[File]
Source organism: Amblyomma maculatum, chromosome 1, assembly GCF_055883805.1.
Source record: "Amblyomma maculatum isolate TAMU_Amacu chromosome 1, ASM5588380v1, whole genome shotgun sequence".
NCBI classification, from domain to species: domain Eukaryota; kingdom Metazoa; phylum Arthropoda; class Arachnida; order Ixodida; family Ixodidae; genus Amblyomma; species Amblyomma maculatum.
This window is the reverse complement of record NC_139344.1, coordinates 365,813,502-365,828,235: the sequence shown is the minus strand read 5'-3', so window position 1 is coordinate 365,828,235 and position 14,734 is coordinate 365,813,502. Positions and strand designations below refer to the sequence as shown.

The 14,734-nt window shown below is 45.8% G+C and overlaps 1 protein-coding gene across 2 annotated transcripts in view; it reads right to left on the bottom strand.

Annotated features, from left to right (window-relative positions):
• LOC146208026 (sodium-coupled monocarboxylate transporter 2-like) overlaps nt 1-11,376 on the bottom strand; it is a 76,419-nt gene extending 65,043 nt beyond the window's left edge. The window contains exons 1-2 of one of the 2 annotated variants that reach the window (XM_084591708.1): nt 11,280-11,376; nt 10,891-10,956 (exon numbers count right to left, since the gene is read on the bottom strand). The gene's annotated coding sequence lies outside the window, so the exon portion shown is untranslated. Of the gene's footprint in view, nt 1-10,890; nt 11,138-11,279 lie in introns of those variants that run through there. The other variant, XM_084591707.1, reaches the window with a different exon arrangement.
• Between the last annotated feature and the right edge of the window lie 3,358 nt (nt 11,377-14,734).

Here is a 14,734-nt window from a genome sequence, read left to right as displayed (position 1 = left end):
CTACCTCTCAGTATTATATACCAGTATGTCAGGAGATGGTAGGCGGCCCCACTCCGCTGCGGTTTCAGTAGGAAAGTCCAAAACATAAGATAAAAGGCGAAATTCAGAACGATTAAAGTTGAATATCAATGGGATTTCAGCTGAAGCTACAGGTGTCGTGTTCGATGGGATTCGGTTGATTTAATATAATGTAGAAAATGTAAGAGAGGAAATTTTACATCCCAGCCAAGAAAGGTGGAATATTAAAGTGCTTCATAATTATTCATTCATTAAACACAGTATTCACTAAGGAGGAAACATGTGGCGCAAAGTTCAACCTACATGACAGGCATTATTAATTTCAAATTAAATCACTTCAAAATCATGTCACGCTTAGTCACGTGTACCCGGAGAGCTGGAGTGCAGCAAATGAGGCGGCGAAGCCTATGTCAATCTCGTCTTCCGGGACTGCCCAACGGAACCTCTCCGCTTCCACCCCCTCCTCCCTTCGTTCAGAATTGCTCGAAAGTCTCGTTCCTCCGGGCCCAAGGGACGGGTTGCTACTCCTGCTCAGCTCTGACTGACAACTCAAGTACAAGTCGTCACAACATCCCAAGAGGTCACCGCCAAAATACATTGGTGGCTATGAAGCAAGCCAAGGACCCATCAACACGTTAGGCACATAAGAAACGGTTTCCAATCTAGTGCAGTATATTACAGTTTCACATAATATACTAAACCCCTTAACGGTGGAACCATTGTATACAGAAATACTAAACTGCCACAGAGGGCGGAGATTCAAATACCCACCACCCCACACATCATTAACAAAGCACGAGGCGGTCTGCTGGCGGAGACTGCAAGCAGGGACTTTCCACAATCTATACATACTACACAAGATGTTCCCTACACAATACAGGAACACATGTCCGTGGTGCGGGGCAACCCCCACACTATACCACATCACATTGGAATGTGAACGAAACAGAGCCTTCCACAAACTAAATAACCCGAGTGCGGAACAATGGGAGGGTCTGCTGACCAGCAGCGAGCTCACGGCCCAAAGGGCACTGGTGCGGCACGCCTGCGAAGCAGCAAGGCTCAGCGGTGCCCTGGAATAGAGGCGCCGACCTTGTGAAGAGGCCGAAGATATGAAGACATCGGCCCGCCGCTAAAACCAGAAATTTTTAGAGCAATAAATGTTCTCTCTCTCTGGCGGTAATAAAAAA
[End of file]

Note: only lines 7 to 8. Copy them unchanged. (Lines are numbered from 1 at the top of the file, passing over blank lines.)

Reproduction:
• LOC146208026 (sodium-coupled monocarboxylate transporter 2-like) overlaps nt 1-11,376 on the bottom strand; it is a 76,419-nt gene extending 65,043 nt beyond the window's left edge. The window contains exons 1-2 of one of the 2 annotated variants that reach the window (XM_084591708.1): nt 11,280-11,376; nt 10,891-10,956 (exon numbers count right to left, since the gene is read on the bottom strand). The gene's annotated coding sequence lies outside the window, so the exon portion shown is untranslated. Of the gene's footprint in view, nt 1-10,890; nt 11,138-11,279 lie in introns of those variants that run through there. The other variant, XM_084591707.1, reaches the window with a different exon arrangement.
• Between the last annotated feature and the right edge of the window lie 3,358 nt (nt 11,377-14,734).